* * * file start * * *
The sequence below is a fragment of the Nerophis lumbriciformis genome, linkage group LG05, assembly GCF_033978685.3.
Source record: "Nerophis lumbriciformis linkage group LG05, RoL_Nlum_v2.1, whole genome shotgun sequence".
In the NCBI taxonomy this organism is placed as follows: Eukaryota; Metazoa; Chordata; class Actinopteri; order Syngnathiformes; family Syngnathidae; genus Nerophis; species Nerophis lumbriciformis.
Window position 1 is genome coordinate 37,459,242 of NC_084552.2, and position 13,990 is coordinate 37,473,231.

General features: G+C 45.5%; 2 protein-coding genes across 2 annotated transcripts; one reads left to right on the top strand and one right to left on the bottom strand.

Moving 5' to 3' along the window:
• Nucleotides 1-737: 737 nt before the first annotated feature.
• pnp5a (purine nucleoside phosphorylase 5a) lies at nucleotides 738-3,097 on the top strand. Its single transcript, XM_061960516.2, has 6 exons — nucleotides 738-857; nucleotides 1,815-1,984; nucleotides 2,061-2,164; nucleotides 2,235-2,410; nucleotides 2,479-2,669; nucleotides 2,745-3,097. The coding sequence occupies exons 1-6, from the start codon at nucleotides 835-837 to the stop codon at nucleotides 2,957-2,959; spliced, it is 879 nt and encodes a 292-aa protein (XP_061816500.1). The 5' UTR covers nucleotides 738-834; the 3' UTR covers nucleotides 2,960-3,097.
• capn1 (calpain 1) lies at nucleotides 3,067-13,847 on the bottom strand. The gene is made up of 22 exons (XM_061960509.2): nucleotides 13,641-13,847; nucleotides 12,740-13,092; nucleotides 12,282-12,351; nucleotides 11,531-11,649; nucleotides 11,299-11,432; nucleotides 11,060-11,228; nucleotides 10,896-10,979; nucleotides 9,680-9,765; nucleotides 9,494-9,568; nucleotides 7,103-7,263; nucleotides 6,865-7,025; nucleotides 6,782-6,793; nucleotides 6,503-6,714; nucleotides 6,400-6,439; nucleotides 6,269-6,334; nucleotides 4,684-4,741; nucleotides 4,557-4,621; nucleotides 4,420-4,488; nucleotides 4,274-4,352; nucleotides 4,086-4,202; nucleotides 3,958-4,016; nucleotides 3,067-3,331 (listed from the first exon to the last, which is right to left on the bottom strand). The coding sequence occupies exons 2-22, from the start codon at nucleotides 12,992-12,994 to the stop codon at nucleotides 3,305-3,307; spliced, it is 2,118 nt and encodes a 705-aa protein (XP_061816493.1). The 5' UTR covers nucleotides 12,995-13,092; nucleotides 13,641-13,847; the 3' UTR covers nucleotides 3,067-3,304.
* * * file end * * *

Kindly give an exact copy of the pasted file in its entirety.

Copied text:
The sequence below is a fragment of the Nerophis lumbriciformis genome, linkage group LG05, assembly GCF_033978685.3.
Source record: "Nerophis lumbriciformis linkage group LG05, RoL_Nlum_v2.1, whole genome shotgun sequence".
In the NCBI taxonomy this organism is placed as follows: Eukaryota; Metazoa; Chordata; class Actinopteri; order Syngnathiformes; family Syngnathidae; genus Nerophis; species Nerophis lumbriciformis.
Window position 1 is genome coordinate 37,459,242 of NC_084552.2, and position 13,990 is coordinate 37,473,231.

General features: G+C 45.5%; 2 protein-coding genes across 2 annotated transcripts; one reads left to right on the top strand and one right to left on the bottom strand.

Moving 5' to 3' along the window:
• Nucleotides 1-737: 737 nt before the first annotated feature.
• pnp5a (purine nucleoside phosphorylase 5a) lies at nucleotides 738-3,097 on the top strand. Its single transcript, XM_061960516.2, has 6 exons — nucleotides 738-857; nucleotides 1,815-1,984; nucleotides 2,061-2,164; nucleotides 2,235-2,410; nucleotides 2,479-2,669; nucleotides 2,745-3,097. The coding sequence occupies exons 1-6, from the start codon at nucleotides 835-837 to the stop codon at nucleotides 2,957-2,959; spliced, it is 879 nt and encodes a 292-aa protein (XP_061816500.1). The 5' UTR covers nucleotides 738-834; the 3' UTR covers nucleotides 2,960-3,097.
• capn1 (calpain 1) lies at nucleotides 3,067-13,847 on the bottom strand. The gene is made up of 22 exons (XM_061960509.2): nucleotides 13,641-13,847; nucleotides 12,740-13,092; nucleotides 12,282-12,351; nucleotides 11,531-11,649; nucleotides 11,299-11,432; nucleotides 11,060-11,228; nucleotides 10,896-10,979; nucleotides 9,680-9,765; nucleotides 9,494-9,568; nucleotides 7,103-7,263; nucleotides 6,865-7,025; nucleotides 6,782-6,793; nucleotides 6,503-6,714; nucleotides 6,400-6,439; nucleotides 6,269-6,334; nucleotides 4,684-4,741; nucleotides 4,557-4,621; nucleotides 4,420-4,488; nucleotides 4,274-4,352; nucleotides 4,086-4,202; nucleotides 3,958-4,016; nucleotides 3,067-3,331 (listed from the first exon to the last, which is right to left on the bottom strand). The coding sequence occupies exons 2-22, from the start codon at nucleotides 12,992-12,994 to the stop codon at nucleotides 3,305-3,307; spliced, it is 2,118 nt and encodes a 705-aa protein (XP_061816493.1). The 5' UTR covers nucleotides 12,995-13,092; nucleotides 13,641-13,847; the 3' UTR covers nucleotides 3,067-3,304.